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Peru has recently become a leading player in the South American wine scene, and vineyards can now be found all over the country, especially in southern Peru near the city of Ica, where some of the best pisco and wines are produced. Once a year, the country celebrates its wine and pisco-making traditions during La Vendimia, a festival dedicated to Peruvian grapes. If you want to experience the best the festival offers, head to Ica and stay at one of the many vineyards to enjoy all the fun! The Vendimia International Festival began in 1958 to celebrate the grape harvest. The festival is celebrated nationwide from humble beginnings, but the epicenter of wine production and the best place to celebrate is the Ica Vendimia.
During the first week of March, the region of Ica celebrates its grapes grown for wine and pisco. These fruits thrive in the area's sunny and dry environment and celebrate their culture. The Ica Vendimia is the perfect mixture of tradition and delicate flavors. Peruvians and tourists descend to Ica to visit the country's most important vineyards. They can see precisely how the juices are extracted from the grapes and watch the Peruvian process of wine- and pisco-making. Visitors will have the chance to witness traditional grape stomping, an activity reflective of the region's winemaking tradition.
Traditional Pisco Press
The celebration goes way beyond winemaking and is a celebration of everything Peruvian. As in every other city celebrating the tradition, you can appreciate different activities and plenty of food, music, and games. It is a great chance to experience everything Peru offers, all in one place. This is an excellent opportunity to sample Peru's delicious gastronomy, such as ceviche, anticuchos, and picarones, all accompanied by traditional Peruvian music. One of the main events of The Vendemia is the Queen of the Wine Festival, a beauty pageant where the winner gets to be the first person to stomp on the grapes. These celebrations that surround planting and harvesting have taken place since pre-Inca times. Over the years, these customs have survived, adapting to the many social changes the country experienced and transforming along the way.
The Queen of the Festival
All activities during the exciting harvest week revolve around the signature crop: the grape. Bunches are cut and placed in baskets before taking them to the designated press. It is here that the famous "stomping" takes place; both men and women make their way into the press and stomp on the grapes with their bare feet to the beat of Peruvian cajones. After all the hard work, what better way than to enjoy the final product? The Ruta de Los Lagares – or "wine press route" takes visitors on tour through the main wineries in the area, many of which continue to produce wine and pisco in the same traditional ways. Visitors make their way through the region and learn about the elaboration process. Each day, a different winery prepares a series of activities for visitors. At the end of all the events, everyone is invited to indulge in a series of tastings that showcase the flavors of the earth.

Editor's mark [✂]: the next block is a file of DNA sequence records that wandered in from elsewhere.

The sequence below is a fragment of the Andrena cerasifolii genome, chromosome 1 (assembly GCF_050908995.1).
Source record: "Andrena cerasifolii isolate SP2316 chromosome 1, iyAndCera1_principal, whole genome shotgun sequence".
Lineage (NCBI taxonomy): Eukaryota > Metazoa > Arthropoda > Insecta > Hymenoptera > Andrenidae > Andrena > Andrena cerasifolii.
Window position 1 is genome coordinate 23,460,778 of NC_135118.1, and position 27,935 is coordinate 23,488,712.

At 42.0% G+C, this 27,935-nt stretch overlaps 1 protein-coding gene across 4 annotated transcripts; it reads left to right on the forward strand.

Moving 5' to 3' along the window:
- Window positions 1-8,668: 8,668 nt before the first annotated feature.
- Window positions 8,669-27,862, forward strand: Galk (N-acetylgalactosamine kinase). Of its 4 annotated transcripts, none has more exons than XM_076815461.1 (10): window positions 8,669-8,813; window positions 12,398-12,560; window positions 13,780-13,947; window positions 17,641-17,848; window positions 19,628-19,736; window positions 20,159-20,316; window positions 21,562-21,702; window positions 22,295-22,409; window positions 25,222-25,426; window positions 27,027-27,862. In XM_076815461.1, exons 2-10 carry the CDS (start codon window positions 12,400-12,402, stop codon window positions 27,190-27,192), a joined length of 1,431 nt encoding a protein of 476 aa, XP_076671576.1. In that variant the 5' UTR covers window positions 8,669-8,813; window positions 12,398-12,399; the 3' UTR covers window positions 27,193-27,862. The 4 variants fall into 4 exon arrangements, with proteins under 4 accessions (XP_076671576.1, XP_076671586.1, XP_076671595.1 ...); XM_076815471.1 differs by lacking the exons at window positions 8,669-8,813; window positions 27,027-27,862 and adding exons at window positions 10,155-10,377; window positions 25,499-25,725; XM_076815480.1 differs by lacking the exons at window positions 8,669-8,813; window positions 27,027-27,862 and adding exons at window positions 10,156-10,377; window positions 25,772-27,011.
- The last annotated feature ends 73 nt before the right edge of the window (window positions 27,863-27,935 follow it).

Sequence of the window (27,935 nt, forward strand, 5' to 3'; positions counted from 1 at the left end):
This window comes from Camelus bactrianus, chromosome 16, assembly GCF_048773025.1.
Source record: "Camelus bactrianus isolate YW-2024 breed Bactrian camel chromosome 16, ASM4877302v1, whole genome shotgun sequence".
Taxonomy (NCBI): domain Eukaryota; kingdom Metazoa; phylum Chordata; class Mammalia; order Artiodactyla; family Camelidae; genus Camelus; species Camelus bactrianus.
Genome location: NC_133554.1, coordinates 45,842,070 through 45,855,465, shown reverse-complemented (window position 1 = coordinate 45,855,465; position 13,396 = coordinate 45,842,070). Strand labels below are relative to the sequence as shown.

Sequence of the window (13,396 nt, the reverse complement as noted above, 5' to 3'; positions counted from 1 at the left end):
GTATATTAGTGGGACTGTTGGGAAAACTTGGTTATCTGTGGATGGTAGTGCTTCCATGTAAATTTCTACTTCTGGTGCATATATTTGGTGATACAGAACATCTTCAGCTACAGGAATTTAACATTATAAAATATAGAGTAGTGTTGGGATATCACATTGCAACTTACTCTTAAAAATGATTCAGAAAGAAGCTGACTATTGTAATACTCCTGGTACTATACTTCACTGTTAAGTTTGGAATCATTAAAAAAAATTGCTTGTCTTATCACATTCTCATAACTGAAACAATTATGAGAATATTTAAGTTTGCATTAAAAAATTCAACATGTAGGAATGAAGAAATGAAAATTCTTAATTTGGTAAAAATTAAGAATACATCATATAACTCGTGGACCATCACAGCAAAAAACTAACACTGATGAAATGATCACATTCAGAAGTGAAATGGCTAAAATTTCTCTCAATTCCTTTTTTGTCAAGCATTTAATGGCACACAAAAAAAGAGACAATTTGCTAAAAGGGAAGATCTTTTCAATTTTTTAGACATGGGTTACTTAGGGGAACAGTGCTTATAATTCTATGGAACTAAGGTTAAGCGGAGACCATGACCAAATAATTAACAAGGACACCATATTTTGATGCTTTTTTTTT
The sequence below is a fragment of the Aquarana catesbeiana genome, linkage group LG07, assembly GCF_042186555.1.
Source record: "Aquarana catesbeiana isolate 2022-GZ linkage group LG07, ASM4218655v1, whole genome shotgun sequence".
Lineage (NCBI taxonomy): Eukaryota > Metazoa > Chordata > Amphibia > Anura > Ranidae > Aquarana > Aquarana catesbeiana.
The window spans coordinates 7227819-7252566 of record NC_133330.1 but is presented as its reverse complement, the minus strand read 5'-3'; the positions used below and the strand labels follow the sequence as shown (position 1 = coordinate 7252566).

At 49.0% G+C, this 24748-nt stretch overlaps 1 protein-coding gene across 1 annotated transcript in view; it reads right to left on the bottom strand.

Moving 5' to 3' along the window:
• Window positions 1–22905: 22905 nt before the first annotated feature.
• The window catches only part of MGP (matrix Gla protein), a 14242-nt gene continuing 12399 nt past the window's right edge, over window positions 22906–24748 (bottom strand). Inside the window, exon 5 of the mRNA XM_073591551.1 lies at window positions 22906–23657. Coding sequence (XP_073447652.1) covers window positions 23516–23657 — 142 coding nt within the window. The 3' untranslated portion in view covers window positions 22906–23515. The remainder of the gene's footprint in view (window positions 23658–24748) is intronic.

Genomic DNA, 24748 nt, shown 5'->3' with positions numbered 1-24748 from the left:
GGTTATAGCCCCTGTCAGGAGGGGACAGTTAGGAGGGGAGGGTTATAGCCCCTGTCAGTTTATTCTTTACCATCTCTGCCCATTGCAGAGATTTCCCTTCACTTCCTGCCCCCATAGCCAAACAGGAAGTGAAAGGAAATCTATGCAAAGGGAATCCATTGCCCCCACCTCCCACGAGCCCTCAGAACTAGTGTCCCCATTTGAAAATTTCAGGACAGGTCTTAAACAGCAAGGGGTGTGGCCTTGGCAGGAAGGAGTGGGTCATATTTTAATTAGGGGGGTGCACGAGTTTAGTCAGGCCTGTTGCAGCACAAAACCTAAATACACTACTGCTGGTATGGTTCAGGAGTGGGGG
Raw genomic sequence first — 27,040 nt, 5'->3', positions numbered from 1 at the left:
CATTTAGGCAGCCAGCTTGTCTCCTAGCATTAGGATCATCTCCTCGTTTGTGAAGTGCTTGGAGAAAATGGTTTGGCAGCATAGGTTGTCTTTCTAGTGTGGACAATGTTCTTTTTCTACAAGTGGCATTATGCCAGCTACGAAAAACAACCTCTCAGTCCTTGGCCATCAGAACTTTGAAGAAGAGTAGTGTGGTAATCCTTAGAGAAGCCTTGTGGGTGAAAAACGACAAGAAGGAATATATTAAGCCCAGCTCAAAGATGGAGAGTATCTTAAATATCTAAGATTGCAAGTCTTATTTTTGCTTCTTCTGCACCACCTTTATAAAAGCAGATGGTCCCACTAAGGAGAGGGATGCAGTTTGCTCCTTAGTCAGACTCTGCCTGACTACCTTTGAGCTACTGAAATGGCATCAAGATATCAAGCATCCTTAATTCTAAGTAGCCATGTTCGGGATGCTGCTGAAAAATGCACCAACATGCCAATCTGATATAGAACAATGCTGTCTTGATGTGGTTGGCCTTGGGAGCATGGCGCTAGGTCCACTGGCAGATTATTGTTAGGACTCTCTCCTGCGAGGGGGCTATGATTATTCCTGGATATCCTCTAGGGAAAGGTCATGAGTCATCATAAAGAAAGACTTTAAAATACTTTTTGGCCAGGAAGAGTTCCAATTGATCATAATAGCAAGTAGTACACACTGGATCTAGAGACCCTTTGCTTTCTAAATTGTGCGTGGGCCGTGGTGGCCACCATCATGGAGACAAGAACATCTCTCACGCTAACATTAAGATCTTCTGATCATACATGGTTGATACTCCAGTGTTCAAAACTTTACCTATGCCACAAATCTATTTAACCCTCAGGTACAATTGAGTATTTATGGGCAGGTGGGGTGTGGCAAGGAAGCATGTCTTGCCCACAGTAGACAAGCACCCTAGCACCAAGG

The final day of the Vendemia is centered around "the yunza", a lively tradition unique to Peru. Participants take turns trying to cut down a young tree decorated with balloons and gifts, one axe whack at a time. The axe and the wine are passed from person to person, to the rhythm of the music, until the tree falls. Upon its fall, participants rush to pick up the gifts, and as tradition has it, the person who struck the last blow is in charge of organizing the following year's yunza event.
The vineyards have long since disappeared from Surco in Lima as the city has expanded. While Peru's wine and pisco are primarily produced in the country's south, Surco once was Lima's top wine producer. During Surco's Vendimia, the neighborhood's Plaza de Armas is where the party gets going, with plenty of food, drinks, music, and of course, plenty of wine and pisco. In colonial and early republican times, part of what today is the district of Surco in Lima was a wine-growing area. Today there are a handful of local wineries and many small traditional wine bars and eateries around Surco's main square. To keep this part of Surco's history and tradition alive, the district celebrates its own Grape Harvest Festival, usually in the second half of March.
As in Ica, the festival starts with the Grand Parade of the Grape Harvest (Gran Corso de la Vendimia), introducing the wine queen candidates to the public; expect a delightful mix of folkloric dance and music groups, colorfully decorated floats sponsored by local businesses and a little "self-promotion" of the local municipality. In the evening, there are big fireworks displays also. During the actual 4-day celebration of the Vendimia in Surco, which takes place at and around Surco's main square, a wine queen is elected. The coming days are filled with many activities around wine, such as traditional grape stomping, wine, and Pisco tastings, presentations on the conventional way of wine and Pisco making and an exhibition of established wineries. Classic Peruvian dance shows and a great music program with concerts of national and international artists complete the spectacle.
If you are interested in the culture, wines, and history of this delicious drink, and its place in Peruvian history, then the Vendemia is a must-visit if you visit Peru in March. Ask us here for more information about this impressive Ica Vendemia!